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Welcoming the stranger — a counterpoint to violence

AS THE NUMBERS of people fleeing violence and war in Syria, Iraq and other countries in the Middle East swell beyond what may have been imagined even six weeks ago, Pope Francis has asked every parish and religious house in Europe to adopt a refugee family.

He has also led the way by inviting one family from Syria to settle in the Vatican.

While in terms of the sheer numbers, the pope’s gesture is symbolic, it is an important gesture in heightening the awareness among both European people and communities throughout the world of the desperate need, as well as of the biblical imperative to welcome the stranger in need.

But over and above that, as nations scurry to congratulate themselves on bombs dropped on the Islamic State, mostly it seems to little effect, it is a papal reminder that hospitality to the stranger is a far stronger challenge to the forces of violence than even a few well-placed explosives.

As Reverend Bruce Kaye noted in his parish in Sydney’s upmarket Vaucluse, “Our ability to show love and mercy and provide a warm welcome to anyone in distress, regardless of their faith, ethnic origin or colour, must serve as a counterpoint to the Islamic State. Our response needs to be immediate, generous and unquestioning.”

The act of Christian hospitality has its roots in the Old Testament, spelled out in Deuteronomy. The host was obliged to provide food and protection and could not openly question a stranger asking for shelter.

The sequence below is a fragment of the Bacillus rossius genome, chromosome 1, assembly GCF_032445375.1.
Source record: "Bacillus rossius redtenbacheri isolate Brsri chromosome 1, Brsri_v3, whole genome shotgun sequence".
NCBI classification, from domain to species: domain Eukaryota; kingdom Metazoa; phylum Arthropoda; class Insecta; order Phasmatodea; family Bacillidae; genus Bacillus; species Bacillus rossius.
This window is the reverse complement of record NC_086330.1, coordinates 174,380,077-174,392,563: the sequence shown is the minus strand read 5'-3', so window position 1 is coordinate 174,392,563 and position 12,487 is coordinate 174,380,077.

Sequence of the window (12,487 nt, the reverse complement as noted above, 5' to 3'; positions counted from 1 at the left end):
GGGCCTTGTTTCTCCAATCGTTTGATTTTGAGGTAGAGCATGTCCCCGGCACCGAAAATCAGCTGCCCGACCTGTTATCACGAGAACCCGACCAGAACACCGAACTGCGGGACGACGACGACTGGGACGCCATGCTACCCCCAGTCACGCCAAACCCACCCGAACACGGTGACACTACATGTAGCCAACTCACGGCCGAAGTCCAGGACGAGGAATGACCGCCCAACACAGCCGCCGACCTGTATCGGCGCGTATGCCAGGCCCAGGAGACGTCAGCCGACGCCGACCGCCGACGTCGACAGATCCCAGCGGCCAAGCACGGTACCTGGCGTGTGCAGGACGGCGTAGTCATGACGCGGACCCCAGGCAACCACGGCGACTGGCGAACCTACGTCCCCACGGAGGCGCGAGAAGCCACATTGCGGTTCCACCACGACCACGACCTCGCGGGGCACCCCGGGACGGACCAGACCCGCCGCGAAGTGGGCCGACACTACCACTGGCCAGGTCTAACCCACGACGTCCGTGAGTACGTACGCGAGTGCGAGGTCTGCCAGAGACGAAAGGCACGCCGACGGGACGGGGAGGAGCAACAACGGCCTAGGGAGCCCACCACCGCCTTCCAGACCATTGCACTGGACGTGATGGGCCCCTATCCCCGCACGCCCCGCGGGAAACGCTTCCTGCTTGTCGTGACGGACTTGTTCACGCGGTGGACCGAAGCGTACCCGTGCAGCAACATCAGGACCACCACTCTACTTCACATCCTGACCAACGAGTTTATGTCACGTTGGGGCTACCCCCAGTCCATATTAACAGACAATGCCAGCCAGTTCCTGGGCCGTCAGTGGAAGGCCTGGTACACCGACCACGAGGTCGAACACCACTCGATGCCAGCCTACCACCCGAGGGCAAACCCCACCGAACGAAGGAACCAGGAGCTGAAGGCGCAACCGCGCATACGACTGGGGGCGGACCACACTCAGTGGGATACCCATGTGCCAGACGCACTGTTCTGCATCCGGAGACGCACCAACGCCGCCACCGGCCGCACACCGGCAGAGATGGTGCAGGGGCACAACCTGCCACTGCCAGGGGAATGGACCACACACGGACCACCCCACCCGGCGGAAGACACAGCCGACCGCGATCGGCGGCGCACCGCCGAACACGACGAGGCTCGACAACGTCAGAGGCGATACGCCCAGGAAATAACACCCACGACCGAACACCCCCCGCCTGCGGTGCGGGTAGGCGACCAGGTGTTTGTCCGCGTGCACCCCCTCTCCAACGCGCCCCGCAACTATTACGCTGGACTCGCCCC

Symbolically, the host welcomed the stranger by washing their feet.

In 24:17-18, Deuteronomy says, “You shall not deprive an alien or an orphan of justice; you shall not take a widow’s garment in pledge. Remember that you were a slave in Egypt and the Lord your God redeemed you from there; therefore I command you to do this.”

Jesus crystalised this message in his parable of the Good Samaritan, where a complacency that trumps moral fibre is condemned and indiscriminate compassion lauded.

This is one of the hard messages of Jesus. One that is not oblique, but abundantly clear.

The only Christian choice in the current crisis lies at one end of these two extremes and the simple gesture of the pope is pointing to the only option open to the Christian.

But this is not a limit on hospitality, nor an indication that adopting one family may satiate obligation. However, what Pope Francis is saying is that every Christian and every Christian community needs to look at what can be contributed and search for concrete ways to do it to the full.

The centrally defining liturgy of what it means to be Christian occurs each year on Holy Thursday with the washing of the feet. During this celebration, Christians re-enact the concrete example of Jesus. It is a prelude to Eucharist, the only way to approach the table of the Lord.

In the Old Testament, this was the first act of welcoming a stranger. The papal gesture is also the first act of welcome, but not the last, and it embraces the challenge of the Good Samaritan as a counterpoint to the violence of the Islamic State. JiM